Once the optic was zeroed we went to work on a basic 100 to 500-yard range. The 223 is most effective within 500 yards so to give the scope a proper review I wanted to keep it in the round effective range. As we zeroed the optic it was notable that the clicks in the elevation and windage turrets was audible but barely tactile. You can feel it, but it could easily be missed.
The magnification ring is positioned in front of the rear eyepiece and has a series of serration to create friction. This gives you a sure grip when you begin rotating the dial, regardless of how sweaty your hands are, and even with gloves it would be easy to use the magnification ring. The ring glides as it moves and is ridiculously simple. The magnification rating is written on the scope’s tube in easy to see white lettering.
There is no parallax adjustment knob, and it’s not to be expected in a budget optic, but it’s not really needed unless the scope is ten or more power. The scope is likely parallax free at 150 yards, and most shooters will avoid the issue by exercising the basics of cheek weld and grip.
Clarity and Reticle
The picture through the scope is incredibly clear, and like I said the glass is so similar to Leupold I wouldn’t know the difference without being told previously. The reticle is very simple, a cross hair with a small circle around it, and a small ranging circle underneath.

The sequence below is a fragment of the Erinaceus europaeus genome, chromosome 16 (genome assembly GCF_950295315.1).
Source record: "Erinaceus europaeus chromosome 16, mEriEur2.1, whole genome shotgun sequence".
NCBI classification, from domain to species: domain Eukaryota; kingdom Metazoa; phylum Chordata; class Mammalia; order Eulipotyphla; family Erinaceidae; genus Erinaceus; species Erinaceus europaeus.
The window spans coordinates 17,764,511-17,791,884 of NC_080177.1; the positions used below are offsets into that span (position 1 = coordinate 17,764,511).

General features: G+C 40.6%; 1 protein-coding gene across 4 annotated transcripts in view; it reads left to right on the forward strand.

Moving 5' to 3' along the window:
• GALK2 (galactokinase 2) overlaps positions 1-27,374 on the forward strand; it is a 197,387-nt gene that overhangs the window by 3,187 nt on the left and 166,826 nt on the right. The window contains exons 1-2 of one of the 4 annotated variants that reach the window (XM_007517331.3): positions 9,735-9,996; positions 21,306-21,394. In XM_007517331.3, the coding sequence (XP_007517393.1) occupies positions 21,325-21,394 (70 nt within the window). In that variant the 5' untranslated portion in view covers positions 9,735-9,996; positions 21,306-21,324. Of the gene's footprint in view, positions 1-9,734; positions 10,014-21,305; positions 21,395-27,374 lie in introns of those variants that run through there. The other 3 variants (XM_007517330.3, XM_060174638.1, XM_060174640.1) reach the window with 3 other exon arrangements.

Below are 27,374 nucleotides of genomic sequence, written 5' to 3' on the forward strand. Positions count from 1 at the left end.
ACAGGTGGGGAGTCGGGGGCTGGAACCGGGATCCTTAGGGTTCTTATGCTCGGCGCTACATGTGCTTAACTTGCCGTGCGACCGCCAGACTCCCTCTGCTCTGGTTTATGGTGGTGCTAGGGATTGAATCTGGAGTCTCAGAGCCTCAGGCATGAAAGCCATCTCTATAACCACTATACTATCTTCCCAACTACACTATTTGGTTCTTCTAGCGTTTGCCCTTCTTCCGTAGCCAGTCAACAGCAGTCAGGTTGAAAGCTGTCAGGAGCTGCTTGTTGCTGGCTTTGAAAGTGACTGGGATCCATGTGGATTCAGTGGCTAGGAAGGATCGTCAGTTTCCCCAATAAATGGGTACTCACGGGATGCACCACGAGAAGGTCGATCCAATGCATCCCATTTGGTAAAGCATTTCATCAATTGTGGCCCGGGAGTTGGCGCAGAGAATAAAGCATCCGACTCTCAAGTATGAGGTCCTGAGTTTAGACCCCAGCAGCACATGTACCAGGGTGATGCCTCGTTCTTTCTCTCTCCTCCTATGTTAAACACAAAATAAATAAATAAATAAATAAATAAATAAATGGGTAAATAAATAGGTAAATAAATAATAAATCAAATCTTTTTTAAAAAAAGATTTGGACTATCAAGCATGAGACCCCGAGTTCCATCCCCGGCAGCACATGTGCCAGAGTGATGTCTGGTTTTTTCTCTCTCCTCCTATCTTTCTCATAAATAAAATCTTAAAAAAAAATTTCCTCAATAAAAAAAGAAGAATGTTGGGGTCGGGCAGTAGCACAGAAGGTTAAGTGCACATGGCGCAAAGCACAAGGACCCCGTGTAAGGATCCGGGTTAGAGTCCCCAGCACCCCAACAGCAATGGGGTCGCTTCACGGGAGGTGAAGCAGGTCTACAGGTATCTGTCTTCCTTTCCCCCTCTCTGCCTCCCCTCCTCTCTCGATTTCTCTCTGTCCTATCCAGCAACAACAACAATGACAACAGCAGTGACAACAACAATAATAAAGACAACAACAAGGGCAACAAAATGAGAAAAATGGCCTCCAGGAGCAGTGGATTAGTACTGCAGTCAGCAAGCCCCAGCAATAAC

The crosshair is very thin, and it’s very easy to see your targets at longer ranges. We began shooting small popper targets at 100 yards and were knocking them down with ease, and we could see them clearly, without any reticle obstruction. The same could be said at 500 yards when were striking bowling pin sized targets. We could see them, and we could hit them.
Transitions from targets at different ranges was pretty easy, but even going from 100 to 500 on small targets it was easy. The Accu-Range reticle makes this possible by acting as a bullet drop compensator. The reticle is not designed around 1 simple round but works with over a dozen rounds split into two groups. For the 223, a group 1 cartridge, the center reticle is designed for 200-yard shots, with the bottom of the circle the aiming point for 300 yards, a dot below is for 400 yards, and finally below the dot is a small triangle, the tip of this triangle represents 500 yards.
This may sound complicated, but when you get behind the reticle you’ll understand how simple it really is. Transitions were simple because of this reticle, but understanding it did require us to bring a printed version to make sure we understood how the reticle worked, and to keep track of it. With some time behind the trigger, this wouldn’t be an issue.
Just Can´t Beat The Price
The Redfield Revolution is by far the best budget based optic I have reviewed. It’s so simple and easy to use, but also incredibly versatile. The only downside is the learning curve behind the reticle.